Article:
Elementary School Curriculum. First Year: Number
by Miriam C. Winchester - 1906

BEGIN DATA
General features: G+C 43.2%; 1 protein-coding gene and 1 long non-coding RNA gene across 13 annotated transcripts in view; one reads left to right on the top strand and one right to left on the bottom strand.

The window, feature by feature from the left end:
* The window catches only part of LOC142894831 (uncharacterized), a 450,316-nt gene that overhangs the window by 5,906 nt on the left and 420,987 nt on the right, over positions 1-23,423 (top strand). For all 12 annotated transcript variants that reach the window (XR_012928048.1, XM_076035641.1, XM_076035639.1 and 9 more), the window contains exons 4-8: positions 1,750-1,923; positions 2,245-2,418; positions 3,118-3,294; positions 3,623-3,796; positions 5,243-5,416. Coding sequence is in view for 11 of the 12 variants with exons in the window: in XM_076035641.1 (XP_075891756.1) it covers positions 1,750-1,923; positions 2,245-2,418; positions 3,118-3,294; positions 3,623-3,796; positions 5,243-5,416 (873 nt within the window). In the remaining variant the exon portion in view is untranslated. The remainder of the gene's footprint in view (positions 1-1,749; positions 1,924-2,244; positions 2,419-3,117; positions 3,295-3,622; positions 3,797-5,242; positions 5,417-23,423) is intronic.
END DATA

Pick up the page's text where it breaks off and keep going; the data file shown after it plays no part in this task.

From the time that man first held social relations with his fellow-man, and began to exchange food, weapons, and ornaments, to invent, to construct, to travel, up to the present day, he has been asking the questions, "how many?", "how much?", "how far?" and "how long?" In the early stages of the development of the individual the answers have been vague and indefinite, like the Puris and Botocudos of South America who have only three words for number, "one," "two," and "many," or like the Tasmanian who has four words, "one," "two," "plenty," and "five." Number Concepts of Children The first number concepts of many children are equally indefinite, for they count "one," "two," "six," or something quite as vague. Because the need for number, as the tool of measurement, is a daily one both in the school and at home, it is our aim to lead the child from this vague, indefinite conception, where he is unable to discriminate, or to discern relations and differences, to a point where he may have a definite numerical concept.
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